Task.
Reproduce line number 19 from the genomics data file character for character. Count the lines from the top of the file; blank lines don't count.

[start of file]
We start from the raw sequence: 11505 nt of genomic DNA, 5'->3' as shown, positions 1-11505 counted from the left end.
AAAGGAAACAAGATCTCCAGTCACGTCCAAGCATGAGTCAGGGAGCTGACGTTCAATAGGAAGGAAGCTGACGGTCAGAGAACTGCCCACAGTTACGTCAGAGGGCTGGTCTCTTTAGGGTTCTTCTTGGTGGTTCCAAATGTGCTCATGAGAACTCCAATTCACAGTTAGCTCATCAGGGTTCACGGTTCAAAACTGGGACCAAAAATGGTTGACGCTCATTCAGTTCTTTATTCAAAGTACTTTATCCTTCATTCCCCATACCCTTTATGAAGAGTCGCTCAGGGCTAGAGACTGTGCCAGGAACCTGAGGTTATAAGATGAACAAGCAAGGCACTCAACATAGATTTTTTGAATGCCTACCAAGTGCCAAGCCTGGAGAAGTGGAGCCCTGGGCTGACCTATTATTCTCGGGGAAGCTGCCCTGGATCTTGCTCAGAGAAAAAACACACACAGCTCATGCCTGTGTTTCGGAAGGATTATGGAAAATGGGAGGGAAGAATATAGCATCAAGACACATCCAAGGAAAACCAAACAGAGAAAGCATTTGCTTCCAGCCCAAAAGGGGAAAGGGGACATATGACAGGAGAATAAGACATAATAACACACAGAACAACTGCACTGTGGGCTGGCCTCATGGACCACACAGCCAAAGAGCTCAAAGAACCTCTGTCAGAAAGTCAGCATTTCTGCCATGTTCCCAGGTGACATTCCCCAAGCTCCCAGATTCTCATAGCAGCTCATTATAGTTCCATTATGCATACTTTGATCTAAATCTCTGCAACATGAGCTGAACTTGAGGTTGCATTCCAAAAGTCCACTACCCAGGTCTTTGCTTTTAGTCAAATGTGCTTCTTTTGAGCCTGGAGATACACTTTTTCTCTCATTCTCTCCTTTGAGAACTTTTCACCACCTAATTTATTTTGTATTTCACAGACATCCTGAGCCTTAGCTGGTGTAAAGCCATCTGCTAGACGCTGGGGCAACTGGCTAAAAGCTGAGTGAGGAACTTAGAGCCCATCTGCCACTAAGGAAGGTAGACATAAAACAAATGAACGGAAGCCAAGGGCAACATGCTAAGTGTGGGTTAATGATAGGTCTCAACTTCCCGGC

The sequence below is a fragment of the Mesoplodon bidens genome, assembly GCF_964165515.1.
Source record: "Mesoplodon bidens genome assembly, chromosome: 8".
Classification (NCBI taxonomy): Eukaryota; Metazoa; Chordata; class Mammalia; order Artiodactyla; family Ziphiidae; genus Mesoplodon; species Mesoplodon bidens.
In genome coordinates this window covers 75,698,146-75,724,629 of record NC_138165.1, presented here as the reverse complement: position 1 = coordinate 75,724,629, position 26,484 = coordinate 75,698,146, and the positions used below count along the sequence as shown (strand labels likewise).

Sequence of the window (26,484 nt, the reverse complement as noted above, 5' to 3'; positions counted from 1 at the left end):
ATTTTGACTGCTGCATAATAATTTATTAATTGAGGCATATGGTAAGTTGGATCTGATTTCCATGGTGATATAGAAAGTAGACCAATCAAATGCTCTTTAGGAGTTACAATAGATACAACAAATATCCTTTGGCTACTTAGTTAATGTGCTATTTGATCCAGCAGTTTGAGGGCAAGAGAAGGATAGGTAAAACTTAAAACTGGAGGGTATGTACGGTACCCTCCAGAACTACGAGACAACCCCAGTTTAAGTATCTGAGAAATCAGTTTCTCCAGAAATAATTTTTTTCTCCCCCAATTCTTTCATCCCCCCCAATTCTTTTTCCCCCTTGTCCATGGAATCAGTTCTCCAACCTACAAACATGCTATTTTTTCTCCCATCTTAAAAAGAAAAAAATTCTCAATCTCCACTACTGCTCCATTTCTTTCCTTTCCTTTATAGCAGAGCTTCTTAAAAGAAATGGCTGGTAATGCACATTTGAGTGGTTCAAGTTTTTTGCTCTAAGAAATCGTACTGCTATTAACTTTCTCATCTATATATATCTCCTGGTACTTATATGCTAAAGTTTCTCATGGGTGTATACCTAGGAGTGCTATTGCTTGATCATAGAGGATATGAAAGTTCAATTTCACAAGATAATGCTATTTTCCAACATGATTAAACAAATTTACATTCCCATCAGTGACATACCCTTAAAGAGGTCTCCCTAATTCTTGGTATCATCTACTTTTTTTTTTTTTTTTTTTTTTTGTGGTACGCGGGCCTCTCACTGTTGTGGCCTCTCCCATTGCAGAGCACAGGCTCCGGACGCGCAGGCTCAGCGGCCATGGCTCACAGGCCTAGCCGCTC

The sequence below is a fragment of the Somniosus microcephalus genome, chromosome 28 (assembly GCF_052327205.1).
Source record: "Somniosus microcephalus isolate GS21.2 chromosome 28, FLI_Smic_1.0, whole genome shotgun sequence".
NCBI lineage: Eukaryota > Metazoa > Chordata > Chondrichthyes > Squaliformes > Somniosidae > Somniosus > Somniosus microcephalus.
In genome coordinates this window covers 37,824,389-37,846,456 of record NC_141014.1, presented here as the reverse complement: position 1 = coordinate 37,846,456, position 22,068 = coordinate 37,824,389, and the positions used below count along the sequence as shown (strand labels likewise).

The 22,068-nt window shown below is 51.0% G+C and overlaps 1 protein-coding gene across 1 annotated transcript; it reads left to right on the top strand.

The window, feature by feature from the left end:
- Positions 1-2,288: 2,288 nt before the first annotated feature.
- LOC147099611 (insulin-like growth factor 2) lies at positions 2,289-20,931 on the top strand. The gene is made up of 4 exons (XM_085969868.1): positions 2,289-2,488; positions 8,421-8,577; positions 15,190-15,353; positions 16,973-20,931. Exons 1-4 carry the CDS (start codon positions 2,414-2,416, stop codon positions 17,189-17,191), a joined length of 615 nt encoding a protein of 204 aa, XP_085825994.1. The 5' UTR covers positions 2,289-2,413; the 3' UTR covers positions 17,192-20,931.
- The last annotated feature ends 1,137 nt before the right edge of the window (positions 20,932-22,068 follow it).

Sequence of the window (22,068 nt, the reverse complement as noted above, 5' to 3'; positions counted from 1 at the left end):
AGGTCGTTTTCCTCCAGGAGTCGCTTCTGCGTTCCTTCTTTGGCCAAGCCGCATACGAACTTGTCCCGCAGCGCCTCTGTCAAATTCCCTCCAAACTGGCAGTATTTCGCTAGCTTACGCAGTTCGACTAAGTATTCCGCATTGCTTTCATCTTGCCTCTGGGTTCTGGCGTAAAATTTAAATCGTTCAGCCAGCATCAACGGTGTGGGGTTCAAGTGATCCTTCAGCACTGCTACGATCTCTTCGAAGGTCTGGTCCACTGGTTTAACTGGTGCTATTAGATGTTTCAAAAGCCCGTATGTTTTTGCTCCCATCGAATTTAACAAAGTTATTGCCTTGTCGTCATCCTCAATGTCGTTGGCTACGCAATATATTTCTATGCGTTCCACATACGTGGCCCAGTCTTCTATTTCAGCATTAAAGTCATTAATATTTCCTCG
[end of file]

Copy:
AGGTCGTTTTCCTCCAGGAGTCGCTTCTGCGTTCCTTCTTTGGCCAAGCCGCATACGAACTTGTCCCGCAGCGCCTCTGTCAAATTCCCTCCAAACTGGCAGTATTTCGCTAGCTTACGCAGTTCGACTAAGTATTCCGCATTGCTTTCATCTTGCCTCTGGGTTCTGGCGTAAAATTTAAATCGTTCAGCCAGCATCAACGGTGTGGGGTTCAAGTGATCCTTCAGCACTGCTACGATCTCTTCGAAGGTCTGGTCCACTGGTTTAACTGGTGCTATTAGATGTTTCAAAAGCCCGTATGTTTTTGCTCCCATCGAATTTAACAAAGTTATTGCCTTGTCGTCATCCTCAATGTCGTTGGCTACGCAATATATTTCTATGCGTTCCACATACGTGGCCCAGTCTTCTATTTCAGCATTAAAGTCATTAATATTTCCTCG